Hatchet III (2013) Review

Hatchet III posterHatchet III

Danielle Harris and Kane Hodder return in this third entry in the Hatchet series for what may be the most chaotic film of the trilogy. Hatchet III begins exactly where Hatchet II left off, with Marybeth in the woods and Victor Crowley dead. She wanders into town and into the local police station covered in blood, weapon in one hand and Crowley’s scalp in the other. Needless to say, the local sheriff’s department doesn’t take this too well and locks her up before heading to the swamp to investigate. Now since Crowley is a maniacal superhuman killing machine on par with Jason Voorhees, death doesn’t stop him, and the body count follows closely behind.

The acting is pretty good for a movie more obviously focused on the gore and body count, as with the other entries. But it’s actually Danielle Harris’s performance in this one that’s a bit disappointing. It’s not a bad performance, but there’s a lot of high expectation around this modern scream queen favorite, and this role seems a bit on the forced side. To be fair, this may be mainly due to the goofy dialogue assigned to her character. Marybeth is just not written to par with what she has been in the past two entries.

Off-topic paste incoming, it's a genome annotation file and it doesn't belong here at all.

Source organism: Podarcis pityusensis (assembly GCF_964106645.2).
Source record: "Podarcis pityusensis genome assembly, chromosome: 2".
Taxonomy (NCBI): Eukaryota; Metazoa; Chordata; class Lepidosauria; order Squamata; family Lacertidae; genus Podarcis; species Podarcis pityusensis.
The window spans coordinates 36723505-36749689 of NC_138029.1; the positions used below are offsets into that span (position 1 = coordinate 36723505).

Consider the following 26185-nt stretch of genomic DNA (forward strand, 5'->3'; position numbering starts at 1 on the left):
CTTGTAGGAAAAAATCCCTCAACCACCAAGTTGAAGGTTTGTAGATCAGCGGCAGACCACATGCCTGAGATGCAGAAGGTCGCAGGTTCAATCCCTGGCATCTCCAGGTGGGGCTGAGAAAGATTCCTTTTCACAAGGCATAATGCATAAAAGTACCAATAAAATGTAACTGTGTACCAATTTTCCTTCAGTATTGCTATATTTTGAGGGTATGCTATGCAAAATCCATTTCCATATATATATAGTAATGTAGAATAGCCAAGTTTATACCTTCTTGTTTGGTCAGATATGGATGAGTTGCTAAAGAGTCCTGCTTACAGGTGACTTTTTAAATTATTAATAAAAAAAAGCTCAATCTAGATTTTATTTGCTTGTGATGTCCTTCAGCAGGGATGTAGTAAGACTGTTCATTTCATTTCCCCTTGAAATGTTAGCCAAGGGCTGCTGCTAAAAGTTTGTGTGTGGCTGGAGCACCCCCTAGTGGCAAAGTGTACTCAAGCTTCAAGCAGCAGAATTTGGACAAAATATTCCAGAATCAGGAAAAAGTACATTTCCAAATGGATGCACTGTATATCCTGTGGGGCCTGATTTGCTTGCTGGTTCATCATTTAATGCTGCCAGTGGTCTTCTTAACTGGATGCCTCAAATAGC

There has been an obvious attempt at comedy throughout the series, and Hatchet III is no exception, but there are some exchanges of dialogue that are just a little too strange and don’t fit the tone (serious or otherwise). That being said, the majority of the film alternates between buckets of gore, and some rather funny exchanges between characters. Sid Haig even makes an appearance as the senile and racist Abbot McMullen, and is responsible for one of the funniest scenes of the film. But that won’t come as a surprise to anyone familiar with Haig.

If there’s one main thing Hatchet III does well, it’s the gore. Any gorehound will be satisfied with the classic practical effects and tens of gallons of blood, even if they tend on the cheesy side. Throw in the SWAT team and local police force, and you have plenty of action as well. So as far as pure entertainment goes, it delivers. The plot is a bit mundane, and certainly falls into the overdone-and-predictable category. But as slashers tend to go, it’s not the plot that matters.

Hatchet III is certainly a step up from the second, with more gore and about as high a body count as can be crammed into an hour and a half. Those that were disappointed with the second film should find that this third film redeems it. However, it’s still not entirely up to par with the original Hatchet. But that is almost always the case with sequels. Definitely take some time to see this one, and then we’ll just have to wait and see if they intend on making a fourth.